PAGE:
Caravaggio’s Criminal Record
- 4 May 1598: Arrested at 2-3am near Piazza Navona, for carrying a sword without a permit
- 19 November 1600: Sued for beating a man with a stick and tearing his cape with a sword at 3am on Via della Scrofa
- 2 October 1601: A man accuses Caravaggio and friends of insulting him and attacking him with a sword near the Piazza Campo Marzio
- 24 April 1604: Waiter complains of assault after serving artichokes at an inn on the Via Maddalena:
Statement to police by Pietro Antonio de Fosaccia, waiter, 26 April 1604:
About 17 o’clock [lunchtime] the accused, together with two other people, was eating in the Moor’s restaurant at La Maddalena, where I work as a waiter. I brought them eight cooked artichokes, four cooked in butter and four fried in oil. The accused asked me which were cooked in butter and which fried in oil, and I told him to smell them, which would easily enable him to tell the difference.
He got angry and without saying anything more, grabbed an earthenware dish and hit me on the cheek at the level of my moustache, injuring me slightly… and then he got up and grabbed his friend’s sword which was lying on the table, intending perhaps to strike me with it, but I got up and came here to the police station to make a formal complaint…
- 19 October 1604: Arrested for throwing stones at policemen near Via dei Greci and Via del Babuino
- 28 May 1605: Arrested for carrying a sword and dagger without a permit on Via del Corso
- 29 July 1605: Vatican notary accuses Caravaggio of striking him from behind with a weapon
- 28 May 1606: Caravaggio kills a man during a pitched battle in the Campo Marzio area
Four hundred years after his death, Caravaggio is a 21st Century superstar among old master painters. His stark, dramatically lit, super-realistic paintings strike a modern chord - but his police record is more shocking than any modern bad boy rock star’s.
An exhibition of documents at Rome’s State Archives throws vivid light on his tumultuous life here at the end of the 16th and the beginning of the 17th centuries.
Caravaggio’s friendships, daily life and frequent brawls - including the one which brought him a death sentence from Pope Paul V - are described in handwritten police logs, legal and court parchments all bound together in heavy tomes - and carefully preserved in this unique repository of Rome’s history during the Renaissance and after.
The picture the documents paint is that of an irascible man who went about town carrying personal weapons - a sword and dagger, and even a pistol - without a written permit, boasting that he enjoyed the protection of the ecclesiastical authorities who commissioned some of his most famous works.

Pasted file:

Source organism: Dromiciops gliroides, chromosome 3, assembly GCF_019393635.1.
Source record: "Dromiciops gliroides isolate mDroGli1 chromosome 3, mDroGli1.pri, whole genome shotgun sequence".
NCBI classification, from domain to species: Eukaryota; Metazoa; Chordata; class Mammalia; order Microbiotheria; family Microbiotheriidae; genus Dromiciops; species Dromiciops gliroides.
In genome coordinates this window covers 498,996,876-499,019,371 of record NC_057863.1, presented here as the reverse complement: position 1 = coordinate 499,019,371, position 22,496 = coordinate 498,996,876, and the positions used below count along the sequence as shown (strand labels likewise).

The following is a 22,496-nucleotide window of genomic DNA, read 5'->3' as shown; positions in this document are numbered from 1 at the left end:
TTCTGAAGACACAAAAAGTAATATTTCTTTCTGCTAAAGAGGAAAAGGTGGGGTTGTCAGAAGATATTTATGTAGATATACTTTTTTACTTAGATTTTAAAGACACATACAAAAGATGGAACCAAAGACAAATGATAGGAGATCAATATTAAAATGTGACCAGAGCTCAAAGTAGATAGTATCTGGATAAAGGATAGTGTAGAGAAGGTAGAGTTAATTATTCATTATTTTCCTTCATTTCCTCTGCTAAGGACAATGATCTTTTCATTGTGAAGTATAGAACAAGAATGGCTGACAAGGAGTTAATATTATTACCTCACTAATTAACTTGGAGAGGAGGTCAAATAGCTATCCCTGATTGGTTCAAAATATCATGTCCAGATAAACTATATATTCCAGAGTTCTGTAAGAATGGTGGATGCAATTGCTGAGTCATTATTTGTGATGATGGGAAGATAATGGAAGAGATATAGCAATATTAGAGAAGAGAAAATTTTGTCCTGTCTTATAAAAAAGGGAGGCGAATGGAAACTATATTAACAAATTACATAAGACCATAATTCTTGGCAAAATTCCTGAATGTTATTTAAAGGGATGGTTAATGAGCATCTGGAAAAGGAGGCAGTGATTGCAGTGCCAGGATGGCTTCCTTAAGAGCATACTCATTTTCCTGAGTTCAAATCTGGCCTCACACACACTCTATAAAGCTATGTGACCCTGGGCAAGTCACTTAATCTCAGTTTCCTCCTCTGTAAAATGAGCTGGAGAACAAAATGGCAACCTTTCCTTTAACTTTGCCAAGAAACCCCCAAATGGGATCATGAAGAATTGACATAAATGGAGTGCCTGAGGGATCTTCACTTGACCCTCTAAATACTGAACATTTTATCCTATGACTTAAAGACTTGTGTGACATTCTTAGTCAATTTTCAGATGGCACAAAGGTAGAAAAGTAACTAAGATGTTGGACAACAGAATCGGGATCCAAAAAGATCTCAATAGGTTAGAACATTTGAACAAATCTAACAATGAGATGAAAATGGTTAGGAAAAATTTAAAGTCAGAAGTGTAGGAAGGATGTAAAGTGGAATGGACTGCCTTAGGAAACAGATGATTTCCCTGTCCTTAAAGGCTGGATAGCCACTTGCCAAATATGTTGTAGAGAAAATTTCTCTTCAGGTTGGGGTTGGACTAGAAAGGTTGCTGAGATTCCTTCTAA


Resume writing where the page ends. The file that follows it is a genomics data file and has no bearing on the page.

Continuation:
He had frequent brushes with the police, got into trouble for throwing a plate of cooked artichokes in the face of a waiter in a tavern, and made a hole in the ceiling of his rented studio, so that his huge paintings would fit inside. His landlady sued, so he and a friend pelted her window with stones.
All these events are documented with eyewitness accounts in this collection of yellowing parchments - difficult to decipher for the non-specialist, but rich in contemporary detail for a skilled archivist.
The documents provide a completely new account of his most serious brawl in May 1606 in which he killed a certain Ranuccio Tommassoni. This brawl - just like a modern-day clash between warring gangs - was arranged in advance by eight participants who have all now been named.
Caravaggio and his three companions, one a Captain in the Papal army, met their rivals at a pallacorda court in the Campo Marzio area, where the artist lived. (Pallacorda was a game played with a ball with a string attached - an early form of tennis, which some older Romans still remember seeing played in the streets of the capital in the mid-20th Century.)
Some biographers have suggested that there may have been an argument over a woman, but the text of the court report suggests the quarrel broke out over a gambling debt. Caravaggio killed Ranuccio and fled the city.
One of Caravaggio’s own supporters was seriously injured. Taken to prison, he was subsequently put on trial, and the new evidence emerges from the report of this trial.
Article via BBC